Thursday, August 3, 2017
Here at Integrated Living Opportunities (ILO), we are all parents, family members, and friends of individuals with disabilities. We are dedicated to creating supported communities in which these individuals can thrive and live full lives. ILO self-advocates are connected to their peers, the ILO network, and the wider community – supported according to their needs, living according to their dreams.
Through our work with ILO, and our personal experiences, we are very aware of the challenges that arise from raising a family with special needs. Parents in special needs families fill many roles: caregiver, advocate, therapist, secretary, educator, cook, chauffeur, coach, and friend. As parents/caregivers, these roles are, of course, unpaid. The sheer amount of work involved in caring for a loved one with a disability is significantly time consuming, often at the expense of the caregiver’s career.
If you are a caregiver of an individual with a disability and have had to leave work or reduce your work schedule in order to accommodate your caregiving duties, you are not alone. According to an article written by Diane Archer (of justcareusa.org), millions of other Americans are in similar situations. As Archer writes:
An estimated 65 million people leave their jobs entirely or significantly reduce their work hours in order to care for someone they love. And, by some accounts, they forego an average of $300,000 in lost wages, pension benefits, and social security benefits when they do so, jeopardizing their retirement security. Women are most affected[i].
Recently, a bill that addresses this issue – specifically, the lack of wages for caregivers, and therefore lack of retirement benefits – came before the house. Sponsored by Senator Chris Murphy (co-sponsored by Sens. Bernie Sanders and Margaret Wood Hassan) the bill was first introduced in March of 2016, and then more recently reintroduced in May of 2017. Titled the Social Security Caregiver Credit Act of 2017 (S.1255), the bill would “credit individuals serving as caregivers of dependent relatives with deemed wages for up to five years of such service.” It also supports medical training programs for caregivers.
This bill is very important to caregivers of individuals with disabilities for a number of reasons. First and foremost, it is financially beneficial. The Social Security Administration calculates benefit levels based on average indexed monthly earnings during the 35 years in which employees earn the most. As a result any gaps or reduced hours taken by caregivers to perform caregiving duties would necessarily mean lower retirement benefits. This bill would create a credit that will increase an individual’s earnings to calculate future social security benefits.[ii]” Secondly, this bill goes a long way to redress the gender wage gap, as women are more likely to provide care, and often experience a lack of financial security as a result. Thirdly, the bill is an important way to acknowledge the important and valuable work that caregivers do to care for children, the vulnerable, the ill, the elderly and individuals with disabilities.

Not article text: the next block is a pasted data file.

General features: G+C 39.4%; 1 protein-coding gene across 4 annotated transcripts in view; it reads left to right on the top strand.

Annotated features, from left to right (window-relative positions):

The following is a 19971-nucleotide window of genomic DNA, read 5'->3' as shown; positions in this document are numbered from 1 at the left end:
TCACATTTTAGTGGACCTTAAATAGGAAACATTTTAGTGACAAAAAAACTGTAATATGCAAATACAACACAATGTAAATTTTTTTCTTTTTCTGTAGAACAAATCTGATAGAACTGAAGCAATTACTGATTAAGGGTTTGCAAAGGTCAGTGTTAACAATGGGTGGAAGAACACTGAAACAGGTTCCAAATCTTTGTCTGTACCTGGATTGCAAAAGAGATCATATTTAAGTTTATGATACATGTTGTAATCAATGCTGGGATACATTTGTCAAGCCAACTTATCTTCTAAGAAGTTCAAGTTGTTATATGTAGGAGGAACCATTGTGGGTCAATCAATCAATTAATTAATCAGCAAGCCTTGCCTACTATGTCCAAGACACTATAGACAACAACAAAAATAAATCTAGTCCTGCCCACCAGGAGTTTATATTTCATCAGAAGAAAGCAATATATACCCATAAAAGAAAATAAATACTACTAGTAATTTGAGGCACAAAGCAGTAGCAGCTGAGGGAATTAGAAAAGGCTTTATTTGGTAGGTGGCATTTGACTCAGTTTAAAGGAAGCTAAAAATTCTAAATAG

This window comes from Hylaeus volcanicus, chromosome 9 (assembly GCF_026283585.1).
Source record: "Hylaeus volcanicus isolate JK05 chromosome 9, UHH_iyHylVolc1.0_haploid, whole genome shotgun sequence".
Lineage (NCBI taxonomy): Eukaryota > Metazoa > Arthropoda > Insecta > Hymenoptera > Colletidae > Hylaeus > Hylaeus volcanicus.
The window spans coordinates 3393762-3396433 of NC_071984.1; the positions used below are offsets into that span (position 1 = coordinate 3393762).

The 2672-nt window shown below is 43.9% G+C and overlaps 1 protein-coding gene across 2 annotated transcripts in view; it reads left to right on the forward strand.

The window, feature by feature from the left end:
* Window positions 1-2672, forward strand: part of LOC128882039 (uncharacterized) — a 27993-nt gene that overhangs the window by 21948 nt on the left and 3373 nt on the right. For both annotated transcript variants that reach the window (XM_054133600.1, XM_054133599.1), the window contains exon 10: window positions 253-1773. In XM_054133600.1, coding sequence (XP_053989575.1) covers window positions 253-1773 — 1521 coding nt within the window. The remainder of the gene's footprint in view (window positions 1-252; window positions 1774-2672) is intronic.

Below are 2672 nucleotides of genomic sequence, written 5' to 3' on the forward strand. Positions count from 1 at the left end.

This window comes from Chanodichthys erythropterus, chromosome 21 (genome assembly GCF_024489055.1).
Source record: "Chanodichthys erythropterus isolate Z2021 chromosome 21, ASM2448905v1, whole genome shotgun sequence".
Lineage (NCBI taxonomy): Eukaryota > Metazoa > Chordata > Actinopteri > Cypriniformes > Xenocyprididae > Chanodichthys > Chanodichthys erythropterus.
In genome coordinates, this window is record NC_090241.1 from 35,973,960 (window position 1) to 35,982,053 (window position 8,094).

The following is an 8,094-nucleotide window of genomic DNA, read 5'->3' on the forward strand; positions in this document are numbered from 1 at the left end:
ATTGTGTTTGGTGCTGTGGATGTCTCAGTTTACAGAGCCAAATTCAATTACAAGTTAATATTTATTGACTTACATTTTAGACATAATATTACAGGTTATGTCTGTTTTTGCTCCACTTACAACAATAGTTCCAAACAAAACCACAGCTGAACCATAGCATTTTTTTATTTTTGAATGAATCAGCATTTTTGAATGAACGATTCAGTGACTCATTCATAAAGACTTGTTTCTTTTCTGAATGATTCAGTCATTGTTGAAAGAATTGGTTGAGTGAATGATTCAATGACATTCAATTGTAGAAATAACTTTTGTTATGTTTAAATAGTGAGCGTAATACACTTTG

This bill is currently referred to the Committee on Finance. For more information, please visit congress.gov website to read the text in full. You may also wish to check out the websites of Sen. Murphy, Sen. Sanders, or Sen. Margaret Wood Hassan.
Would you like more information?
Thanks for taking the time to visit our website and read our blog today! Please contact ILO – firstname.lastname@example.org – with any additional questions, or suggestions you may have about this topic or any other topic we post.
If you would like to learn more about ILO and the work we do building supported communities for adults with disabilities, please let us know! We recently had an information session and update for existing and new ILO families . Stay tuned for an upcoming blog post providing a summary of the meeting, and all the exciting things ILO has planned for the fall.
If you haven’t already done so, please take a moment to subscribe to our blog. We post bi-monthly and cover topics important to the special needs community, as well as regular ILO updates.